Thousands of women, including sex workers protested violence (physical, sexual, and psychological) that women face in Peru on the 13 of August. There was a national march in 24 difference cities across the country. Sex worker-led organisations such as "Mujeres del Sur" of Arequipa, " Movimiento de trabajadoras sexuales de Peru", "Miluska Vida y Dignidad", "Angel Azul" and "Cambio y Accion", and “PLAPERTS” participated in the march. They chanted in one voice, “Ni una mujer menos víctima de violencia” “Ni una trabajadora sexual menos.”
From the 1 - 5 of August a regional training on the Sex Worker Implementation Tool took place for sex workers in the city of Cancun, Quintana Roo, Mexico. The training occurred at the hotel Dos Playas and included representatives of sex worker-led organisations in Brazil, Colombia, Ecuador, Peru and Mexico.
PARCES NGO is a sex worker-led organisation in Bogotá, Colombia. “The main purpose of the organisation is to identify the different forms of discrimination experienced by sex workers and fight oppression and violence against sex workers, LGBT people, trans women, drug users and panhandlers,” said Sebastian Laz Sanchez from PARCES.
PARCES firmly believes that the police, citizens and all state institutions must respect sex workers. Sex workers in Colombia are criminalised and sex workers often experience violence at the hands of the police. Health institutions deny service to sex workers, and the mass media presents sex workers in a way that reproduces stigma against sex workers.
Quito has many organisations of sex workers, including "Por un Futuro Mejor" association with 280 members, "Esperanza Futuro" with more than 60 members, and "1° de Mayo" with more than 60 partners. In April they created a coalition to engage in dialogue with national and municipal authorities. The municipality has proposed to displace sex workers outside of the city, including the Cantera brothel in the historic district of Quito. The municipality would like to move sex workers from outdoor and visible locations into indoor and private locations.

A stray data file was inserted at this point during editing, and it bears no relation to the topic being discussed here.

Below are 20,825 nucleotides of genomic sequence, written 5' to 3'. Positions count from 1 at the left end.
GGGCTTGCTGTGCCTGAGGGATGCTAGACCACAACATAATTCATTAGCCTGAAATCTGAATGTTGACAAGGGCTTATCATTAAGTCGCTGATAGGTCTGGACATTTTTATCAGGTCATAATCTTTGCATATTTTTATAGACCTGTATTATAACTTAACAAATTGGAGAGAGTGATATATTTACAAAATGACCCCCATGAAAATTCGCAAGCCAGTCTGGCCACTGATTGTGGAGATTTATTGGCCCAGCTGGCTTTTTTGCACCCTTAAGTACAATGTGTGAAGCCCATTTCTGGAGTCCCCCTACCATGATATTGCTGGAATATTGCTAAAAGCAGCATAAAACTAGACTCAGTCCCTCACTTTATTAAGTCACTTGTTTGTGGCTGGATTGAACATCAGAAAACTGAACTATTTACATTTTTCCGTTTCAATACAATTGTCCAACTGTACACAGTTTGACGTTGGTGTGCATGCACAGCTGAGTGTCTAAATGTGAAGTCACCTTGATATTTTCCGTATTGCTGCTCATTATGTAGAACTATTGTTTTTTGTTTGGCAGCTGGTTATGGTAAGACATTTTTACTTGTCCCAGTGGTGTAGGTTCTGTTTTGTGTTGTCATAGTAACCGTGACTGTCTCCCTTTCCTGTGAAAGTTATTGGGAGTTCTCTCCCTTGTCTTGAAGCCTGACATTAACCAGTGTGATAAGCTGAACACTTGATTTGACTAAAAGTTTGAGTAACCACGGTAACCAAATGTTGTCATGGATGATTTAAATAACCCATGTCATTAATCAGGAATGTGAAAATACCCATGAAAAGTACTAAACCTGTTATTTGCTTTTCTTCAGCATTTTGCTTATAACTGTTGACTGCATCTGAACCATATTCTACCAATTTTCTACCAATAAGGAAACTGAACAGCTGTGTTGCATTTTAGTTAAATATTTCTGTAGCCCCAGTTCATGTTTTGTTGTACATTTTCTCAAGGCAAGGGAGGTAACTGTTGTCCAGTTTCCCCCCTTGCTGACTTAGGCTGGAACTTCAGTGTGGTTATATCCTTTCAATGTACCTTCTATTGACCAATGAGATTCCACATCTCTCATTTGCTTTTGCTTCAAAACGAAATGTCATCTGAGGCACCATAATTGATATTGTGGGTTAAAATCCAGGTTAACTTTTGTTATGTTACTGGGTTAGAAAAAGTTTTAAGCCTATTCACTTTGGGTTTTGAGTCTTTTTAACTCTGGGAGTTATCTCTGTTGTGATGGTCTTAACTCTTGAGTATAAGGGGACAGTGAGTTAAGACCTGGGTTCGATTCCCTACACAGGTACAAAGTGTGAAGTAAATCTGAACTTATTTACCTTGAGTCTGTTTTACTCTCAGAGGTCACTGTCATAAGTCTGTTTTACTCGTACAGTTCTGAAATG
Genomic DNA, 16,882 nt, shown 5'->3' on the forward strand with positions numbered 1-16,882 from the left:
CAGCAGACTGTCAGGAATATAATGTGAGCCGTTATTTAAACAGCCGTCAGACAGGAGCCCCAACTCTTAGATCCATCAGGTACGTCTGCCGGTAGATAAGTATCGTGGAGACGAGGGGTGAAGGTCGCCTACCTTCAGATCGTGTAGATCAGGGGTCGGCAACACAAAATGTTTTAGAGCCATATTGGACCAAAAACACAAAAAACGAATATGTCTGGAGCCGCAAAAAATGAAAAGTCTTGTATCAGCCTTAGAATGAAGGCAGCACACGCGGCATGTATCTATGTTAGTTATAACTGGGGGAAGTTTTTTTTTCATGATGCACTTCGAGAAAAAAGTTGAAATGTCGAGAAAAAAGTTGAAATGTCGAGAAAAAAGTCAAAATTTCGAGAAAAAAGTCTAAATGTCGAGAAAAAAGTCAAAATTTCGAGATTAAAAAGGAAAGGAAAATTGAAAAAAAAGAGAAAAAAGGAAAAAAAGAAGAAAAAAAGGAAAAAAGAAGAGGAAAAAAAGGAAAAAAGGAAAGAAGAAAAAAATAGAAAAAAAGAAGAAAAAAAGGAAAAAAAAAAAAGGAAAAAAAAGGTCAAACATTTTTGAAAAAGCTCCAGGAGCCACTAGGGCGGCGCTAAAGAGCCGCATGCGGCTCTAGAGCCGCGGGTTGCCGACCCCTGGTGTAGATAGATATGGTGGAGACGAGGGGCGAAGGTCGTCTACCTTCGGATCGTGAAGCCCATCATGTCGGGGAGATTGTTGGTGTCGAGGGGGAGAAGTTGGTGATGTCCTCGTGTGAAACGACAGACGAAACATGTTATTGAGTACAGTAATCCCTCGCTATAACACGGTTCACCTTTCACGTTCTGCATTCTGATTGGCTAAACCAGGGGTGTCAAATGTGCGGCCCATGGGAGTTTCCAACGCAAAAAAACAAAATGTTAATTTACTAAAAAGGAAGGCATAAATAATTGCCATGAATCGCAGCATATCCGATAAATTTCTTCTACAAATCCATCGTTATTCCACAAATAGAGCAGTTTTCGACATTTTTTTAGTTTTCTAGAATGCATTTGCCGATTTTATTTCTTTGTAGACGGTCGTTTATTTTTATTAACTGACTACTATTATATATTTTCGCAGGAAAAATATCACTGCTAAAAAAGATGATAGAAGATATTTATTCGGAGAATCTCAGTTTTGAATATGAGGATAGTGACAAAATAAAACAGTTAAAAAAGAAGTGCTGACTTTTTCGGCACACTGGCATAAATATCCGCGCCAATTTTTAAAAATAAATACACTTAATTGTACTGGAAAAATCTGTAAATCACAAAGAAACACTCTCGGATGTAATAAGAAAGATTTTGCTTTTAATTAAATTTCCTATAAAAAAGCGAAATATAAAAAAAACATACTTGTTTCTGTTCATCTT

Amnesty International has published their research entitled "What I'm Doing is not a Crime": The Human Cost of Criminalizing Sex Work in the city of Buenos Aires Executive Summary, Argentina to accompany their Policy on State Obligations to Respect, Protect, and Fulfil the Human Rights of Sex Workers. Although sex work is not a crime in Argentina, sex workers, clients, and third parties are penalised through communication laws and anti-trafficking laws.
Amnesty International has published their research entitled "What I'm Doing is not a Crime": The Human Cost of Criminalizing Sex Work in the city of Buenos Aires, Argentina to accompany their Policy on State Obligations to Respect, Protect, and Fulfil the Human Rights of Sex Workers. Although sex work is not a crime in Argentina, sex workers, clients, and third parties are penalised through communication laws and anti-trafficking laws.
On the 26th of May, 2016 in Machala, Ecuador a meeting took place with the Governor, local authorities, brothel owners, leaders of the Asociación 22 de Junio, Flor de Azalea, PLAPERTS Ecuador and 80 female sex workers. There was a protest to reject the new schedule for the tolerance zones for sex work. The proposed schedule would only allow for sex work to occur from Monday to Saturday from 11:00 to 20:00.
Sex work in Peru is not a crime, but sex workers are often treated as criminals. Ana Mamani and Norma Diaz from Arequipa, Peru share their struggle to combat the conflation between sex work and human trafficking with NSWP’s Latin America Regional Correspondent.
The Association of Female Sex Workers, "Colectivo Flor de Azálea," was formally created on the 14th of February, 2002 in Machala, Ecuador. Their goal is to provide sex workers with the tools to organise and empower themselves in order to stop the stigma, violence, and discrimination they face.